In the northern city of Chernihiv, two cruise missiles hit a hospital, according to Ukrainian news agency UNIAN, which quoted the head of the health administration, Serhiy Pivovar, as saying that authorities were trying to determine the number of victims.
In besieged Mariupol, at least one teenager died and two others were injured by apparent Russian shelling.
The three boys were rushed to a regional hospital. One had lost his legs in the attack and died shortly after arriving, according to an Associated Press reporter at the scene. Family members told the AP the three were playing football near a school when the shelling hit.
The attacks came a day after Russia, stepping up its attacks on cities, shelled Kharkiv’s central square – where at least six people are believed to have been killed – and hit Kyiv’s main television tower, where authorities said five people died. The Babi Yar Holocaust memorial, located near Kiev, was also the target of fire, but the main monument was not damaged.
Even as the Russian invasion continued on multiple fronts, Kremlin spokesman Dmitry Peskov said a delegation would be ready later in the day to meet with Ukrainian officials.
Ukrainian Foreign Minister Dmytro Kuleba also said his country was ready, but noted that Russia’s demands had not changed and that he would not accept any ultimatums. Neither side has said where the talks could take place.
In other developments:
— The price of oil continued to soar, reaching $112 a barrel, the highest since 2014.
— Russia found itself further economically isolated as Airbus and Boeing announced they would cut spare parts and technical support to the country’s airlines, a blow. Airbus and Boeing jets make up the vast majority of Russia’s passenger fleet. Dozens of multinational companies have reduced or ceased doing business in Russia.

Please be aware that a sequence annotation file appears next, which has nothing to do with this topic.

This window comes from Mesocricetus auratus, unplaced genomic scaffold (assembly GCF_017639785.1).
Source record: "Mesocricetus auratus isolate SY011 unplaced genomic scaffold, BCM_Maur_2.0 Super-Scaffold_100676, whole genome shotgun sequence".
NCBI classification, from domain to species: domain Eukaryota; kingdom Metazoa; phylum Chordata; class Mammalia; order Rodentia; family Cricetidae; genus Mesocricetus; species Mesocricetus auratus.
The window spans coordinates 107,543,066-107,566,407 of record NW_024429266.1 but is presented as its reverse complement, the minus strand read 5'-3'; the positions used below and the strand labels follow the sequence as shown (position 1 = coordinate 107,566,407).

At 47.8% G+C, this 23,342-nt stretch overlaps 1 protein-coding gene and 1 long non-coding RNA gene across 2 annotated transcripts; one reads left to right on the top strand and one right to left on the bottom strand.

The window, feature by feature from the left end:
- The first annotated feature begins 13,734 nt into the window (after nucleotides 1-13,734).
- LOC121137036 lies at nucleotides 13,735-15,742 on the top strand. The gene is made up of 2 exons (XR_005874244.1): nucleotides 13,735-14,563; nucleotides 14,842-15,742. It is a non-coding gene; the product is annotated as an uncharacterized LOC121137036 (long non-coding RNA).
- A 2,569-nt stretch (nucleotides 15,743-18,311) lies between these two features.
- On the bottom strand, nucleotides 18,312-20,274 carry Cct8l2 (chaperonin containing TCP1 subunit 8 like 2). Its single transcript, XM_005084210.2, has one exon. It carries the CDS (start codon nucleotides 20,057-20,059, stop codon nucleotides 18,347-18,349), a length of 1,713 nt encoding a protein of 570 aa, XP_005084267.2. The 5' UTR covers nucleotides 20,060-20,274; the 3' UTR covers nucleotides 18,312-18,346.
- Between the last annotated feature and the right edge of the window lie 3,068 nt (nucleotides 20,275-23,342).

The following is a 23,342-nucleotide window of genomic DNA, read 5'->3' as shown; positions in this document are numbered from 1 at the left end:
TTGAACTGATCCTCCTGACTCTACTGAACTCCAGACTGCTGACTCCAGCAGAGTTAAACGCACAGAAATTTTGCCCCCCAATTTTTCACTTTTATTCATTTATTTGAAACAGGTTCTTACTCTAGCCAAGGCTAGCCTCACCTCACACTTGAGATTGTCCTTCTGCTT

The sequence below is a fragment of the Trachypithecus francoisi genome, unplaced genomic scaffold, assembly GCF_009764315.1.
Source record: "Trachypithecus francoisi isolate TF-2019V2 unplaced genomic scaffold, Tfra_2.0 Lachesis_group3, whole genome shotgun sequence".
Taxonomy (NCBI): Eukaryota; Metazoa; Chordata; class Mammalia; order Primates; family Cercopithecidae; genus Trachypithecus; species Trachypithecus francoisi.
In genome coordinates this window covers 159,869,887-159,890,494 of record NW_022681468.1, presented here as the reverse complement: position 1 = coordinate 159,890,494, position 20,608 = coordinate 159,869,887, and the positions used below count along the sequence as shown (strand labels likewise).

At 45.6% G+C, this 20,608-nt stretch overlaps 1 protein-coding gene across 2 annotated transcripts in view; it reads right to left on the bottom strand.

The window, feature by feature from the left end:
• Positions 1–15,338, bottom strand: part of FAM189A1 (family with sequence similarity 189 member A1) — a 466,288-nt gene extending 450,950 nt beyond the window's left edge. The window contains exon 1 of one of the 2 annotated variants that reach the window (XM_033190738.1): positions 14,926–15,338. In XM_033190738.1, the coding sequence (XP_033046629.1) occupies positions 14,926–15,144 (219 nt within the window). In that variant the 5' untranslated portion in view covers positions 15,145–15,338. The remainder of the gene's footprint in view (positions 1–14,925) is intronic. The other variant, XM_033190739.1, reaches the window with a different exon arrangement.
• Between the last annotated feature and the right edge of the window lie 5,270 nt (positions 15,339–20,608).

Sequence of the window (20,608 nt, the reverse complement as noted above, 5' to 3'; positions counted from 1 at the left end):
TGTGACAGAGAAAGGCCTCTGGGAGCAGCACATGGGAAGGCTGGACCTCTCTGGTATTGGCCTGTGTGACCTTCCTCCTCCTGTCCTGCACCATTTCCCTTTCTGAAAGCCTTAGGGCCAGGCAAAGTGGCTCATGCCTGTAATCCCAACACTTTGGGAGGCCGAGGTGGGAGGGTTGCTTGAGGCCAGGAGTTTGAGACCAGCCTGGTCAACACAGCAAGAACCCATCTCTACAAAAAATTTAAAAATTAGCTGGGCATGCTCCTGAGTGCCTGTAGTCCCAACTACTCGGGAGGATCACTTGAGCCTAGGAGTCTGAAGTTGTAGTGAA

Peskov, the Kremlin spokesman, acknowledged that the global economic punishment hitting Russia is unprecedented, but said Moscow had prepared for all sorts of sanctions and the potential damage had been taken into account before launching the invasion.
“We have experience in this area. We have been through several crises,” he said.
The UK Ministry of Defense said Kharkiv and Mariupol were surrounded. A third city, Kherson, was under pressure, but there were conflicting reports as to who was in control.
Mariupol Mayor Vadym Boychenko said the attacks there had been relentless.
“We can’t even get the wounded out of the streets, houses and apartments today, since the shelling doesn’t stop,” he said, quoted by the Interfax news agency.
On the outskirts of Kiev, volunteer fighters well into their 60s manned a checkpoint to block the Russian advance.
“In my old age, I had to take up arms,” said 68-year-old Andrey Goncharuk. He said the fighters needed more weapons, but “we will kill the enemy and take their weapons.”
The International Atomic Energy Agency, the United Nations’ nuclear watchdog, has warned that the fighting poses a danger to Ukraine’s 15 nuclear reactors.
“When there is an ongoing conflict, there is of course a risk of attack or the possibility of an accidental blow,” Rafael Mariano Grossi, director general of the International Atomic Energy Agency, told Vienna.
Russia has already taken control of the decommissioned Chernobyl power plant, scene in 1986 of the worst nuclear disaster in the world.
Isachenkov and Litvinova reported from Moscow; Karmanau reported from Lviv, Ukraine. Mstyslav Chernov in Mariupol, Ukraine; Sergei Grits in Odessa, Ukraine; Robert Burns, Zeke Miller and Eric Tucker in Washington; Francesca Ebel, Josef Federman and Andrew Drake in Kyiv; Lorne Cook in Brussels; and other AP reporters around the world contributed to this report.
Follow AP coverage of the Ukraine crisis at https://apnews.com/hub/russia-ukraine